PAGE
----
Among the many developments in Australian wine this century has been the introduction of new grape varieties. Most have Italian origins from warm Sicily to the cool north. In toto, they are offering new tastes and textures unlike our more familiar varieties. The whites include fiano, vermentino, pinot grigio, grillo and arneis, while nero d’avola, primitivo and nebbiolo and the rare sagrantino and sangiovese provide genuine alternatives to our reds.
While these have been planted all over the nation, the regions showing most promise so far are the King Valley, Heathcote and McLaren Vale. Interestingly, none of these areas are too hot or too cool.
That said, why not explore the Italian originals? Most of those in the chain-store market are relatively cheap but definitely worth sampling. For higher quality, some of the independent retailers and Italian-themed restaurants have many excellent options – in particular, anything imported by Trembath and Taylor or Enoteca Sileno.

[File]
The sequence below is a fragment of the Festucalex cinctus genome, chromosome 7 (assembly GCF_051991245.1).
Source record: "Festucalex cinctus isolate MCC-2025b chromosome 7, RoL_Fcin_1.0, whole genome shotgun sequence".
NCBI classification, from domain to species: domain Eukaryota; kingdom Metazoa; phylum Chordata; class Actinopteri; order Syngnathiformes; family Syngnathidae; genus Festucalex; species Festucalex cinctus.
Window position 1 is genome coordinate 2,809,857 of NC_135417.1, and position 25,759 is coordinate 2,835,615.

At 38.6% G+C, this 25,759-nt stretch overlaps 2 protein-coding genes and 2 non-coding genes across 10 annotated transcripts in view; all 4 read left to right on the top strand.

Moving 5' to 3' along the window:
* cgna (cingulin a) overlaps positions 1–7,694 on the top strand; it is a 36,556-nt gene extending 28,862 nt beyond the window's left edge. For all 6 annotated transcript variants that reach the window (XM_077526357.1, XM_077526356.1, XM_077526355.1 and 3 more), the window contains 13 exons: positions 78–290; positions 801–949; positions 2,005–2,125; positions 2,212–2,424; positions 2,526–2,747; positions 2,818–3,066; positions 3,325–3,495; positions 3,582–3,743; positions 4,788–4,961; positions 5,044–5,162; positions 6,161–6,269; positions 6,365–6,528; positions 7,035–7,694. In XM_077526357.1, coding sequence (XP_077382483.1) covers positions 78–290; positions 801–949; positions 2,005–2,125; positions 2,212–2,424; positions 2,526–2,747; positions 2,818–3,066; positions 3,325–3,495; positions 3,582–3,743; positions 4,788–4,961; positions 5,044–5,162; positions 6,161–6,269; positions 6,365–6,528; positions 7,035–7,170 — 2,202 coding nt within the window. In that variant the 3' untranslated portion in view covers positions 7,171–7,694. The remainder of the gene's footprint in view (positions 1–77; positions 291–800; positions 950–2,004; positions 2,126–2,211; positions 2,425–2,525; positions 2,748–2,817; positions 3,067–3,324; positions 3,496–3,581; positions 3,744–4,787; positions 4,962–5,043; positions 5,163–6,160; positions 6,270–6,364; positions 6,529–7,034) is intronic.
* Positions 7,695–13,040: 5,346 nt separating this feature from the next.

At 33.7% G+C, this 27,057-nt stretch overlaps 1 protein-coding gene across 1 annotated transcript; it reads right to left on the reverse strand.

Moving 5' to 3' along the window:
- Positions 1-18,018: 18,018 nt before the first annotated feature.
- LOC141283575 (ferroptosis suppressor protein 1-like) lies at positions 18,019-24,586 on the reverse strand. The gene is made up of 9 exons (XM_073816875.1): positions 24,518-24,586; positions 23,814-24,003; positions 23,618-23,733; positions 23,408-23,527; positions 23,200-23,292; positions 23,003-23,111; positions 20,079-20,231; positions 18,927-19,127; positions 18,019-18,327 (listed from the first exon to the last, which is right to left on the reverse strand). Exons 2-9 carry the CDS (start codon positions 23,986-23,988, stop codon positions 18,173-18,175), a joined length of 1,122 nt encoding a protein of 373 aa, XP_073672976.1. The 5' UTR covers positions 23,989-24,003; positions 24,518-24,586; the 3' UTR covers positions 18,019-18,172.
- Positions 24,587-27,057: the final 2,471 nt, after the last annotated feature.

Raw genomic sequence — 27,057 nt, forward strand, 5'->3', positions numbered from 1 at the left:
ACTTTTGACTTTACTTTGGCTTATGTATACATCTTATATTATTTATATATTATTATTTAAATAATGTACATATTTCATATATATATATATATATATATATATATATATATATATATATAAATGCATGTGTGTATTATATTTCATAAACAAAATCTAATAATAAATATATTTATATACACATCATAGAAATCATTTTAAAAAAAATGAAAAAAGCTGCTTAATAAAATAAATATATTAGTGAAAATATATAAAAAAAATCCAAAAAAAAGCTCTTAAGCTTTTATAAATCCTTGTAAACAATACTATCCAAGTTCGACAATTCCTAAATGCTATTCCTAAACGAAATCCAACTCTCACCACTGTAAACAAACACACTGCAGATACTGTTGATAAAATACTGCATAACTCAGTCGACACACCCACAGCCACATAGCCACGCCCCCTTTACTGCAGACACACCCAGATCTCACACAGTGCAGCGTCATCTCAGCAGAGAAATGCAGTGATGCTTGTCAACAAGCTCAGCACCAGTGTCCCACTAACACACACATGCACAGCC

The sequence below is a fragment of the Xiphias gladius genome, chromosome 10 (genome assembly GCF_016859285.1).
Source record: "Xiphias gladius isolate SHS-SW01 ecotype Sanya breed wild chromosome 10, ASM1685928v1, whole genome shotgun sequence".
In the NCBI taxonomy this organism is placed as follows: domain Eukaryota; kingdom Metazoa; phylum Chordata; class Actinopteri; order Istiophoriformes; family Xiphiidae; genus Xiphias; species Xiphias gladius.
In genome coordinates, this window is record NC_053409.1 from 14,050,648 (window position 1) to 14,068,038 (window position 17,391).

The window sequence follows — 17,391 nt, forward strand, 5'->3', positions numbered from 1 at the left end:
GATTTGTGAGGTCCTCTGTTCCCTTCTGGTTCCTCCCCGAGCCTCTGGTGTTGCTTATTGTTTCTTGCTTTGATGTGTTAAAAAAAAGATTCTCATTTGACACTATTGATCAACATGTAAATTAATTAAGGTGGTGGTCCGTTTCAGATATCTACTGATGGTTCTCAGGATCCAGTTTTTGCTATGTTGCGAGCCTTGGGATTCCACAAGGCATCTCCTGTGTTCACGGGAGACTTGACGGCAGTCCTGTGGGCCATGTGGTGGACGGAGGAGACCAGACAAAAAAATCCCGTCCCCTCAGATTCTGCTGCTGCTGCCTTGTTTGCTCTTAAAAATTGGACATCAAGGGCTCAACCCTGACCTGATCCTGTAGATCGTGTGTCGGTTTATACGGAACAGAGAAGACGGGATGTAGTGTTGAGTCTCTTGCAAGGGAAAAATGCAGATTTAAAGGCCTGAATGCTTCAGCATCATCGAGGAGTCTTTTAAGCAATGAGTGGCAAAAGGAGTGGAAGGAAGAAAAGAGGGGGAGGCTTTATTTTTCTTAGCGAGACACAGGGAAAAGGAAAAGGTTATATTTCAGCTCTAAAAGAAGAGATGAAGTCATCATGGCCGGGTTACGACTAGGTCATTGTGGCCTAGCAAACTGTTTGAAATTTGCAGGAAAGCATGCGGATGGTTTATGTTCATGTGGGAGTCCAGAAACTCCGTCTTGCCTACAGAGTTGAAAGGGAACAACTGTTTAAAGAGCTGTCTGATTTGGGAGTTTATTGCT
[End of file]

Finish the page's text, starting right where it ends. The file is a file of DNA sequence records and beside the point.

Brown Brothers Prosecco ($17)
The dependable BB’s version of the Italian light bubbly is up there with the better ones. Also available in a four pack of piccolos, enhancing its appeal to casual quaffers.
d’Arenberg The Hermit Crab Marsanne Viognier 2018 ($16)
Plenty of fruit flavour within a rather broad palate. Versatile with food, for those times when a break from chardonnay is in order.
Tahbilk Cabernet Sauvignon 2017 ($18)
When a red of depth and substance is appropriate, it’s hard to go past the Tahbilk. Savoury and satisfying, a bargain.
This will be Paddy’s final column for AEU News. Before becoming a full-time wine writer in the 1980s, Paddy was a teacher. He remains a vocal advocate for public education and a valued life-long AEU member. We thank him for his many years of expert columns, pinned to fridges across the state.